Incoming RNC Chairman Michael Steele (AP)
(CBS) This story was written by CBSNews.com political reporter Brian Montopoli.
Former Maryland Lt. Gov Michael Steele will be the new chairman of the Republican National Committee.
He emerged from a crowded field this afternoon to become the first-ever African-American head of the Republican Party.
"It's time for something completely different," Steele said following his victory. "And we're going to bring it to them."
Later, he called his election "a remarkable moment."
"We've been misdefined as a party that doesn't care" about minorities and average Americans, Steele said. "Nothing can be further from the truth."
The most moderate candidate in the field, Steele defeated the more conservative Katon Dawson, the head of the South Carolina GOP, in the sixth round of balloting. He took 91 votes, six more than he needed to win.
Several RNC members called Steele's win a "historic moment" for the party, reports CBS News Political Director Steve Chaggaris.
Steele vowed to "cede no ground to anyone on matters of principle" in his victory speech. He said that Republicans "stand proud as the conservative party of the United States."
Among those Steele defeated in previous rounds were current RNC chair Mike Duncan, Michigan GOP Chair Saul Anuzis, and former Ohio secretary of state Ken Blackwell, who threw his support behind Steele after dropping out of the race after the fourth round of balloting today.
"I believe that the next chairman must inspire hope," Blackwell said upon endorsing Steele, a fellow African-American.
Republicans have repeatedly expressed concern over the future of their party in the wake of Barack Obama's victory in the presidential race, with some suggesting the party has to find ways to reach out to voters who do not traditionally gravitate toward the GOP.
"My concern is that unless we do something to adapt, our status as a minority party may become too pronounced for an easy recovery," Senate Minority Leader Mitch McConnell said yesterday.
McConnell congratulated Steele "on his historic election" today.
The question of the size of the GOP's tent were brought into focus back in December, when former Tennessee GOP leader Chip Saltsman, who had hoped to become RNC chair, distributed a CD to Republican National Committee members featuring a song called "Barack the Magic Negro." Saltsman dropped out of the race last night.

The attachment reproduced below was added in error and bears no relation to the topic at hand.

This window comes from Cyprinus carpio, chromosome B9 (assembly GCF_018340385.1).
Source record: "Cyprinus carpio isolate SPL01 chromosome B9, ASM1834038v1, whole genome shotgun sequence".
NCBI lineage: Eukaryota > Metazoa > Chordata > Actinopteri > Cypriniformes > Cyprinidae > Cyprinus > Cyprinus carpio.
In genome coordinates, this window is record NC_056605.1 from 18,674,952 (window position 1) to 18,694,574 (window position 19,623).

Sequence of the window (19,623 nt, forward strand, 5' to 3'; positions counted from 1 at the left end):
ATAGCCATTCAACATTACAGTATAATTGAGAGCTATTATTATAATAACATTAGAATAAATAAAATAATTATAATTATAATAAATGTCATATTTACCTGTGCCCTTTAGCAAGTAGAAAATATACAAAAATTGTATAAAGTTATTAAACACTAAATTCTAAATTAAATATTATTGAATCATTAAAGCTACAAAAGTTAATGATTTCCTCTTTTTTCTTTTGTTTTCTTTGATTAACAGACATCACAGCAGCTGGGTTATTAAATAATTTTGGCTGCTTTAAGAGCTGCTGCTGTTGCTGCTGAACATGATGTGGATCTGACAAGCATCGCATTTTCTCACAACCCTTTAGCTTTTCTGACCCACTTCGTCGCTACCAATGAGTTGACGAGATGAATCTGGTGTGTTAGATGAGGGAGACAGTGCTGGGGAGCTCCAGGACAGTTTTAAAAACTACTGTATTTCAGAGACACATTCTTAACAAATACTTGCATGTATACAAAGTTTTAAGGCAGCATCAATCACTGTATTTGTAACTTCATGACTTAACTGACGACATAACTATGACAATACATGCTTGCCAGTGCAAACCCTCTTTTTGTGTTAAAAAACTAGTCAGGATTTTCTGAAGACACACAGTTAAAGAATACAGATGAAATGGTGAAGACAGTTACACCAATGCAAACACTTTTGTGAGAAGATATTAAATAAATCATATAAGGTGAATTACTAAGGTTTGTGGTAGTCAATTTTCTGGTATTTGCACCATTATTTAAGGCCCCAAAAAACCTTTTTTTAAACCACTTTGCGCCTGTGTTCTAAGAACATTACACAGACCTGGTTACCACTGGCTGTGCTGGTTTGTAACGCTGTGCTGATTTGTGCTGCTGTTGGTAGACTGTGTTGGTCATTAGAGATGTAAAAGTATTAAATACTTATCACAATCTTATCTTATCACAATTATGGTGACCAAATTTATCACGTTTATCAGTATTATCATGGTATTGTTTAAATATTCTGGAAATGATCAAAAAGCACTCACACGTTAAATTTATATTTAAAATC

"Steele's election won't help the party attract black voters immediately, but if Steele sets the right tone, he could help the party compete for them in the (way) future," said CBS News chief political consultant Marc Ambinder. "As GOP strategists have always known, and noted, somewhat dyspeptically, it's white suburban voters, particularly women, who are responsive to a diversity message. The RNC isn't diverse yet; only five black delegates were chosen to attend the national convention. Steele was disgusted by that. It prompted him to run."
Before Steele won today, one of his aides today joked to CBS News Producer Mary Hager that if he did take home the prize, Steele planned to parade with his famous puppy. Back in 2006, during a losing bid for a Senate seat, Steele ran an ad in which he looked at the camera and solemnly said, "for the record, I love puppies." (Watch it here.)
Duncan, whose reelection bid failed today, gave a brief speech thanking his supporters and exited to a standing ovation, reports Chaggaris.
"The results weren't there," Duncan told the crowd at the Capital Hilton. He added: "Obviously the winds of change are blowing."
In 2003, Steele became the first African-American elected to statewide office in Maryland, when he won the Lt. Governor's race. He is the current Chairman of GOPAC, a national PAC dedicated to electing Republican candidates in state and local elections.
Born in 1958 at Andrews Air Force Base in Maryland, Steele was raised in Washington, DC. He spent three years as a seminarian in the Order of St. Augustine preparing for the priesthood before deciding to pursue a law career. He received a law degree from Georgetown University Law Center.
Steele ran for Senate in Maryland in 2006 but lost to Democrat Ben Cardin.
Steele's victory "marks a step away from the balkanized Southern white ethos of the party," Ambinder said. The pro-life incoming RNC chair has long worked with moderate Republicans -- a fact he did not play up during his bid for the RNC job.
"If he reverts to form, it means that the RNC has just selected a chairman who will not prioritize social issues above economic issues," Ambinder noted. "When people speak of broadening the party's geographic diversity, they are speaking in code. They mean that the party needs to welcome more moderates; needs to be more forgiving of departures from orthodoxy; needs to be less antagonistic to pro-choicers and gays."